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istock_000004956913xsmallWe are working with a new company who has just acquired one of our customers.  The new owners have set up a new company and are changing the domain name before launching a larger line of products.  One of many things on our list was a new SSL certificate.

We use Thawte SSL certificates for our customers.  We like Thawte for many reasons.  The level of SSL that we use gives the merchant a seal to put on their site to show shoppers that the site is secure and that the ownership is verified.  With this latest project though we have run into some issues with the verification of ownership.

1) The Domain registration was anonymous.  This is a great service and it can help to reduce SPAM and those deceptive "invoices" from DROC (in Canada) but it can get in the way of ownership certification when ordering an SSL certificate.  Thawte (and other vendors like Verisign who also establish proof of right before issuing an SSL certificate) needs to confirm that the domain name you are registering an SSL certificate for is in fact yours.  With an anonymous domain registration, they can't do this.  Leave your primary registration public.  Your other domains can ally be anonymous if you like.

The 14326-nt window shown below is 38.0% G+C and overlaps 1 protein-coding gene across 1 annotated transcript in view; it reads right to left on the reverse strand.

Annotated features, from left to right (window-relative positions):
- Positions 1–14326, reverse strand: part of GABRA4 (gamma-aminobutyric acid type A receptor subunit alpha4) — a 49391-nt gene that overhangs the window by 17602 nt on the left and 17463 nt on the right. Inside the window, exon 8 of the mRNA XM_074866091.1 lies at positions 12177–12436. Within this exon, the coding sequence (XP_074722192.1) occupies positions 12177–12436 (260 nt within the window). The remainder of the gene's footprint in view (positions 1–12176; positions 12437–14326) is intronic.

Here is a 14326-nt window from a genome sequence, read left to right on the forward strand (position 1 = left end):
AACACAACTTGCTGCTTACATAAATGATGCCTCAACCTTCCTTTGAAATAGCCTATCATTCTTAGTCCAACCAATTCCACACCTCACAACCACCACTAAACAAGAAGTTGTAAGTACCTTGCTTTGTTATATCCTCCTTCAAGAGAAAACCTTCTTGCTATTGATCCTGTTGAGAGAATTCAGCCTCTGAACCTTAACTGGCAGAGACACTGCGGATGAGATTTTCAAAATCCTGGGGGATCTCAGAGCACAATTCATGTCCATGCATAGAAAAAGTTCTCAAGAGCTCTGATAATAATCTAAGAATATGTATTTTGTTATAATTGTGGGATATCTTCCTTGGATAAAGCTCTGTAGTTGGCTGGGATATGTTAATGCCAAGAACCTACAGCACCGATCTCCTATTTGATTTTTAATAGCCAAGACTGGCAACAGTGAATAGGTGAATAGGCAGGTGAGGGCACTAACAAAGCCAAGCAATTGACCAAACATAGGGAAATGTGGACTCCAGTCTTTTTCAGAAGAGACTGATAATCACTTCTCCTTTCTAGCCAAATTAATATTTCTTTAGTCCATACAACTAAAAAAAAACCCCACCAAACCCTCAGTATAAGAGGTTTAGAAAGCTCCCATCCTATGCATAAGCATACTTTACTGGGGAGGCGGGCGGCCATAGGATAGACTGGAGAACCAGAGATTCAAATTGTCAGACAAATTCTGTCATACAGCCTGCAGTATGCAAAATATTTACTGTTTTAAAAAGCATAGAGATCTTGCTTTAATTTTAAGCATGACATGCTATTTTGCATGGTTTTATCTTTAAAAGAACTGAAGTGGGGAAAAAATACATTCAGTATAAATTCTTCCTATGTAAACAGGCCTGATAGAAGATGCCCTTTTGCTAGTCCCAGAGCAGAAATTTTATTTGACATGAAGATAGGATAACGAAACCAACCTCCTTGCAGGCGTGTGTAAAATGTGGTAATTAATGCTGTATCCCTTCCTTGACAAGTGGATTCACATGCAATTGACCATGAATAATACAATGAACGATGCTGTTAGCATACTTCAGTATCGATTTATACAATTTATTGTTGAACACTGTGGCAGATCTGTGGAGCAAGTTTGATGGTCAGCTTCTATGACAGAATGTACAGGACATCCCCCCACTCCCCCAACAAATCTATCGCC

2) Certificate of Incorporation: This is another piece of the authentication process.  As a new company, they didn't have this yet which caused a few delays.  This has to match the details of the domain registration and SSL application.

3) Business License:  This is a fall back piece of documentation and should list your business name and address and it should match the domain registration and SSL application details.

4) Phone Number:  This was a new one for us and caught us out of the blue.  The business was so new that they were not listed in any public directories that Thawte uses to confirm legitimacy.  Thawte needed a recent phone bill in the name of the company (matching the other details) or lacking that, a notarised letter on company letterhead.

For the sake of expediency, we switched to another provider and an SSL that did not require proof of ownership BUT we believe it is much better to use a reputable vendor that takes the time to establish proof of identity.  Without this, anyone can set up a site, slap on an SSL and start to collect credit cards.  Maybe I am paranoid, but if I am shopping from a site I have never heard of, I will check their SSL details and their vendor.  If they are running a $20 SSL from a discount SSL vendor, they don't get my business. 

A reputable SSL vendor increases trust and can increase your conversion rate.  Be prepared to do it right.
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